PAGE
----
In a lengthy Instagram post, which she shared alongside images from the event, Khalil wrote: “It is truly an honor to be a UNFPA Honorary Goodwill Ambassador. I hope I make my family proud. I hope I make my loved ones and friends proud. And I hope to make my country proud.”
The actress has been an active advocate of women and their health in Egypt.
“I promise to do all I can on this journey to bring positive change to my country,” her post read. “I promise to wholeheartedly put all the effort I can to show women and girls, that yes we have a voice, yes we have rights, and yes we all stand united.”
The announcement came after UNFPA’s open-air ceremony held on Monday. The event was attended by international co-operation minister Rania Al-Mashat, president of the National Council for Women Maya Morsy and more.
The exhibition will be divided into five sections: Origins of the Arabic script, development of calligraphy, master calligraphers, calligraphy and contemporary art, and calligraphy, artificial intelligence. (AN photos/Basheer Saleh)
Expo shines light on Arabic script, calligraphy in Riyadh
Event devoted to the art form opens on Wednesday at the National Museum of Riyadh
Updated 16 June 2021
RIYADH: Artists have been sharing their thoughts about the “mesmerizing and elegant” beauty and spirituality of Arabic calligraphy, and the importance of the art form, ahead of the opening on Wednesday of an exhibition in Saudi Arabia.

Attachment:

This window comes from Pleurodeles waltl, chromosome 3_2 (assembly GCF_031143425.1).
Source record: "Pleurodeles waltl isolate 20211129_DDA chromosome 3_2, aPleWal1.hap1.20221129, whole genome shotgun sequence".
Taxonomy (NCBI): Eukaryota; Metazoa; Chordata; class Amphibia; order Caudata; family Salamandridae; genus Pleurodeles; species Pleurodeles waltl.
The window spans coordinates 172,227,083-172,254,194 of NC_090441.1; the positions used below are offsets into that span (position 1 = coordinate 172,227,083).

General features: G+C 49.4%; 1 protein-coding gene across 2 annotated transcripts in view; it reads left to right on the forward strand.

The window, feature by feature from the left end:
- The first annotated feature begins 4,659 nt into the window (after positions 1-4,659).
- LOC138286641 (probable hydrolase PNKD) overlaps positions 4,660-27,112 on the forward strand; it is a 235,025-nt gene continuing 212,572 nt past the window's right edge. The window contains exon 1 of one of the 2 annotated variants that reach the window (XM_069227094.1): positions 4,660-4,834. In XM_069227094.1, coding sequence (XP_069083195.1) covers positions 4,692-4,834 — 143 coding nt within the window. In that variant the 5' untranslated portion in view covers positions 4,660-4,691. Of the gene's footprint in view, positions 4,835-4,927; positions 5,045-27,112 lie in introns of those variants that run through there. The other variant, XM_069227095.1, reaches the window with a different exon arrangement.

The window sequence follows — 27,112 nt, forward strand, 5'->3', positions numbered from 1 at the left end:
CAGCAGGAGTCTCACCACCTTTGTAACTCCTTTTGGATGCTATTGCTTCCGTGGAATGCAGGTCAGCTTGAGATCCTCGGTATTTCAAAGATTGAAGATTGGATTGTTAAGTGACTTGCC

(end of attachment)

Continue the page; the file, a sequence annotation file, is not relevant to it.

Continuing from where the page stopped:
Saudi conceptual artist Othman Al-Khuzaim believes that global interest in the art of Arabic calligraphy has grown in recent years, and this can be attributed to increased awareness of its beauty.
“The general interest of people in calligraphy has led them to show appreciation for Arabic calligraphy, with all its mesmerizing and elegant shapes and forms,” he said.
“Arabic calligraphy stands witness to beauty, which is depicted by Arabic calligraphists on walls inside the Two Holy Mosques to add more spirituality to the holy places.”
Describing Arabic calligraphy as one of the most prominent forms of visual art, Al-Khuzaim said he often recommends it to people and encourages them to enjoy and appreciate it even if they cannot read the language or understand the meaning of the words.
Script and Calligraphy: A Timeless Journey, which opens on Wednesday at the National Museum of Riyadh and runs until Aug. 21, is a good place for newcomers to the art form to start, or for those who are already familiar with it to learn more about its history, from its origins right up the present day.
• Organized by the Culture Ministry, the exhibition runs until Aug. 21.
• The 1,500-square-meter exhibition highlights the development of the Arabic script from its very beginnings.
• It includes one of the oldest surviving pages of the Holy Qur’an, dating back to the second century AH/8th century AD.
Organized by the Ministry of Culture to showcase the history of Arabic calligraphy, the 1,500-square-meter exhibition highlights the development of the Arabic script from its very beginnings, along with the relationship between calligraphy, contemporary art and artificial intelligence (AI).
This exceptional journey through history features input from Saudi and international master calligraphers, contemporary artists and designers. It begins with the advent of written communication on the Arabian Peninsula nearly 1,700 years ago and traces the development of scripts engraved on stone and included in linear paintings, manuscripts and other objects across the Islamic world.
The exhibition brings the story right up to date by considering the most modern applications of Arabic calligraphy, for example in fashion, design and even AI. Alongside the classic artworks on display, visitors will find an AI machine, developed by Egyptian artist and designer Haytham Nawar, that allows them to produce a new pictographic language on a video screen.